PS: I just saw that I did the connections wrong. The water would be taken from "overflow" water.


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PostPosted: Feb 21st, '19, 18:45 
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dupl3x3 wrote:
arbe wrote:
Hi dupl3x3. Welcome to the BYAP Forum. I've merged the two topics you originally created so everyone can just respond here.

Can the beds be raised enough to install a fish tank at the bottom? This would be the simplest way and would only require one tank and pump - ie you would pump from the fish tank to the beds and let gravity return it to the tank. You would need to leave enough space in the tank in case the pump failed or the power went out other use the returning water could overflow the tank.


Hi arbe

Sorry, I thought my post violated the advertisment rules and therefore didn't get posted. So I changed it and ended up with the second post. Thanks for your work.

I gave it a thought this morning. Yes it would be possible to build a frame underneath it. I saw most people doing it this way (for obvious reasons), but the decorative aspect of the fishes would diminish quite a bit.

Image

The other way I see is to build a frame and put a water reservoir underneath it. I would still need two pumps, but the fish could be on display on the nearby table. Maybe that copes with the problem earthbound mentioned.

Image

PS: I just saw that I did the connections wrong. The water would be taken from "overflow" water.
if you could find a way to capture the overflow then a top tank with a pump from the bottom could work. You could add a sump-type tank at the bottom and then basically have a CHOP (constant height one pump) setup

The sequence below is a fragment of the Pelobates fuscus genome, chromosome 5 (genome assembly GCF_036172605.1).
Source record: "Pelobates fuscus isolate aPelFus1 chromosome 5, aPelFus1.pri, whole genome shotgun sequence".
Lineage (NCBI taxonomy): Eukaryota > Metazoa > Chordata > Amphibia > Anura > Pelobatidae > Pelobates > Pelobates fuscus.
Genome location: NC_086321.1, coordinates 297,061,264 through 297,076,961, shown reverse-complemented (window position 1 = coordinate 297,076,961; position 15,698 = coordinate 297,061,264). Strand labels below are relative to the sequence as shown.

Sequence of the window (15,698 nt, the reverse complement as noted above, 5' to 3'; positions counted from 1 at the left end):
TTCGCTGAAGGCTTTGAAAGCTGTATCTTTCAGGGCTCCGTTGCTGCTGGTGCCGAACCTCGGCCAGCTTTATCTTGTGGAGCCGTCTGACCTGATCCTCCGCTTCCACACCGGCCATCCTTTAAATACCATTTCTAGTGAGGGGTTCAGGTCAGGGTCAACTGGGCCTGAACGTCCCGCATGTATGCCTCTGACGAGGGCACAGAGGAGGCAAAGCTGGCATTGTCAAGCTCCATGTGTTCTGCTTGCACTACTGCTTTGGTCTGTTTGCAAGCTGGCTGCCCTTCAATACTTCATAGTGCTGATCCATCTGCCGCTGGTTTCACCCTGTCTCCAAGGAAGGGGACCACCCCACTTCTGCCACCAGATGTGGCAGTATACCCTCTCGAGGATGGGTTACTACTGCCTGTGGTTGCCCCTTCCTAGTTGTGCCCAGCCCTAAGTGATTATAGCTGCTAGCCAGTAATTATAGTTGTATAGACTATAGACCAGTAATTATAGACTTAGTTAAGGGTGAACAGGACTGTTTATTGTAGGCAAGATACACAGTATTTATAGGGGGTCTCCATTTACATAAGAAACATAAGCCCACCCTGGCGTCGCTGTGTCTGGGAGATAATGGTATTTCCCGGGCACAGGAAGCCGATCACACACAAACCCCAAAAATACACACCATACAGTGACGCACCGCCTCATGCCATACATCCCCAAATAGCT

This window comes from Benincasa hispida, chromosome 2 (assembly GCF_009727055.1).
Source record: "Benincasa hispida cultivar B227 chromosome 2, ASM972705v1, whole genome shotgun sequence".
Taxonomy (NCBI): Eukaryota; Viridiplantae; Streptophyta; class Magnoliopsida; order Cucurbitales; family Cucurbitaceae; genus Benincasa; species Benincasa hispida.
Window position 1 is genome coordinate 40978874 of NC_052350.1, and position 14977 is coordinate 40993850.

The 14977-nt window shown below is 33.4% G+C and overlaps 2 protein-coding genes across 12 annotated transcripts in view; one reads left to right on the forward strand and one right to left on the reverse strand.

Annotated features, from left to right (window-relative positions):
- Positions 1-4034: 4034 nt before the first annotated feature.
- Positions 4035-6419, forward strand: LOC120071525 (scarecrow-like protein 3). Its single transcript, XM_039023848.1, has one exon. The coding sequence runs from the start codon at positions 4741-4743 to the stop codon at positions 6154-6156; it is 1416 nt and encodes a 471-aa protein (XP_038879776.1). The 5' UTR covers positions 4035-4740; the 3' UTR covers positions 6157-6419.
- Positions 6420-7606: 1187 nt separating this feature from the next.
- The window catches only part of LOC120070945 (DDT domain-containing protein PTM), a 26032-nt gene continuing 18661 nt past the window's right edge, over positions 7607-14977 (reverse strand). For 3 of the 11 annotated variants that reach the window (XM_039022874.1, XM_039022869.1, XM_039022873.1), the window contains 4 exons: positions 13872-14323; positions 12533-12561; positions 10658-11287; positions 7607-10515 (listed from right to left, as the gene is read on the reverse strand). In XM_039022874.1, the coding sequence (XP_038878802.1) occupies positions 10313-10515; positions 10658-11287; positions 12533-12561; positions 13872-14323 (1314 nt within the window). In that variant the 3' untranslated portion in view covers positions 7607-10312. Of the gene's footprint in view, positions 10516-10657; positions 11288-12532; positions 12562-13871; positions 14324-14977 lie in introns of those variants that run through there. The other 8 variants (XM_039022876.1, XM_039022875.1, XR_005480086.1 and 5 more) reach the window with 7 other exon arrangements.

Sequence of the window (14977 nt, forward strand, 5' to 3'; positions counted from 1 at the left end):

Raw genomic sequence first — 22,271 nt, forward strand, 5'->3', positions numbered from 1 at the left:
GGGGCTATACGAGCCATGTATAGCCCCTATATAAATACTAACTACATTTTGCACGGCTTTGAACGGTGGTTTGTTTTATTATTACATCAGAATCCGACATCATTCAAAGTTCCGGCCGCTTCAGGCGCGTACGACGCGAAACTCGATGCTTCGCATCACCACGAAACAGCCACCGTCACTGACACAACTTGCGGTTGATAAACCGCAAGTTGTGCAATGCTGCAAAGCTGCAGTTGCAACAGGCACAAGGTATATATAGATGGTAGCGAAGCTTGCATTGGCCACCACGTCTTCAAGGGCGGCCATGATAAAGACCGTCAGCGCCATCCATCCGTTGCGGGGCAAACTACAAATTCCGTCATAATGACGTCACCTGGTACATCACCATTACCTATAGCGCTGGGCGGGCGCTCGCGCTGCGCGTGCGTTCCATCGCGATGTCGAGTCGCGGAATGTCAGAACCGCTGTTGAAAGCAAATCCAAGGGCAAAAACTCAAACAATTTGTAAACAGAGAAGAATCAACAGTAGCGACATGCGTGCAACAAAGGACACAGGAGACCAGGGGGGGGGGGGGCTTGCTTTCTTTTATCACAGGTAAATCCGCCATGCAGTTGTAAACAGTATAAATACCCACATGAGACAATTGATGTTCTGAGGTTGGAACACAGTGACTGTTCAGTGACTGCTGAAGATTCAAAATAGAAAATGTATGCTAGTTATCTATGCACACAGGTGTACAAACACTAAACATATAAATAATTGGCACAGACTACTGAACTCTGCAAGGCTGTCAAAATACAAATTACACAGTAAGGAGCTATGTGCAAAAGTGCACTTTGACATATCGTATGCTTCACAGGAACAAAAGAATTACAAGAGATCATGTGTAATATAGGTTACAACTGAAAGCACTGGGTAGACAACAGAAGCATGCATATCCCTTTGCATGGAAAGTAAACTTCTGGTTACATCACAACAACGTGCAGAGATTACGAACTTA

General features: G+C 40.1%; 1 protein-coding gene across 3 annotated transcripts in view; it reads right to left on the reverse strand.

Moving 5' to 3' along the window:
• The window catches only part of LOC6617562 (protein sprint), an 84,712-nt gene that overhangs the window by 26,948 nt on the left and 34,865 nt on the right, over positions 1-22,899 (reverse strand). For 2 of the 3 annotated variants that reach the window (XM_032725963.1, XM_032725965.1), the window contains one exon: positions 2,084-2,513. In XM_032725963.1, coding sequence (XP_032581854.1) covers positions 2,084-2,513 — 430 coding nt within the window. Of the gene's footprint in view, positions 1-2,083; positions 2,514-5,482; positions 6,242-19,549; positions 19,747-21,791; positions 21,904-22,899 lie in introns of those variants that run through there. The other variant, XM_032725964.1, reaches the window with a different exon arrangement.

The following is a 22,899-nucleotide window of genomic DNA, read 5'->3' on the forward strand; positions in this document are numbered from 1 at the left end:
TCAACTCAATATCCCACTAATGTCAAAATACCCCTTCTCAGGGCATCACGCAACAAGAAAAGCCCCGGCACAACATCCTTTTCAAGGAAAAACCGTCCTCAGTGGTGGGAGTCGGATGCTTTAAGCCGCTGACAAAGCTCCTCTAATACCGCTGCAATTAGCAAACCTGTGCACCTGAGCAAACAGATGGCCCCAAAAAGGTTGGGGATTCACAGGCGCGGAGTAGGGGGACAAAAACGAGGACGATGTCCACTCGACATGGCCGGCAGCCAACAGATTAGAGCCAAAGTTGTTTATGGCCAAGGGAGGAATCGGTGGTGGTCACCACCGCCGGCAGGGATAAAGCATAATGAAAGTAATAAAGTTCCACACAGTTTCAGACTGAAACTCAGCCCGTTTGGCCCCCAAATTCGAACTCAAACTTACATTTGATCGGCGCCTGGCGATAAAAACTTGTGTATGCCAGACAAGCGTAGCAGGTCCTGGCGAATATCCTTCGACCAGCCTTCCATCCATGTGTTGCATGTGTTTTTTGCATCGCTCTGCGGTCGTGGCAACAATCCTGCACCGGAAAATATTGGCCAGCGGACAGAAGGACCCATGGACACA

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PostPosted: Feb 21st, '19, 20:02 
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I think to support that many plants from a 120 litre aquarium would require a pretty high stocking density. You would like it to be decorative but if you have gravel in the tank it will give you problems, and the solid waste will need regular siphoning off. How wide is the plumbing on the hydroponics component? Thin tubes can be blocked by solids if you introduce them. If you remove them you will likely have deficiency problems unless you mineralize them and re-introduce the "liquor".

Its not as easy as just plumbing a fish-tank to an already existing hydroponics system, there will be complications, and it won't work as well as the original nutrient solution.

If you could get a bigger fish-tank, say 200 litres, with quite a few goldfish, it might work. But 120 looks on the small side to me.


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PostPosted: Feb 23rd, '19, 03:50 
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danny wrote:
I think to support that many plants from a 120 litre aquarium would require a pretty high stocking density.

[...]

If you could get a bigger fish-tank, say 200 litres, with quite a few goldfish, it might work. But 120 looks on the small side to me.


At the moment all levels function separately as I had problems with white flies cross-contamination. As an aquaponic system would change quite a bit I would drill new holes and plumber everything new anyway.

I had a discussion with my girlfriend and she actually prefers the fish to be on the bottom. That would make the design much easier.

My main concern is still the size of the fishtank. After some browsing I find this project, which uses a 100l (25 gallon) aquarium. I'm only planting small greens - the first level in the picture shows the mature plants. As I have no intention to eat the fish this would be the max. level of fishtank I would fell okay to put in the kitchen.

If you think the fish will not support the growing process, I will postpone the project into a near future :D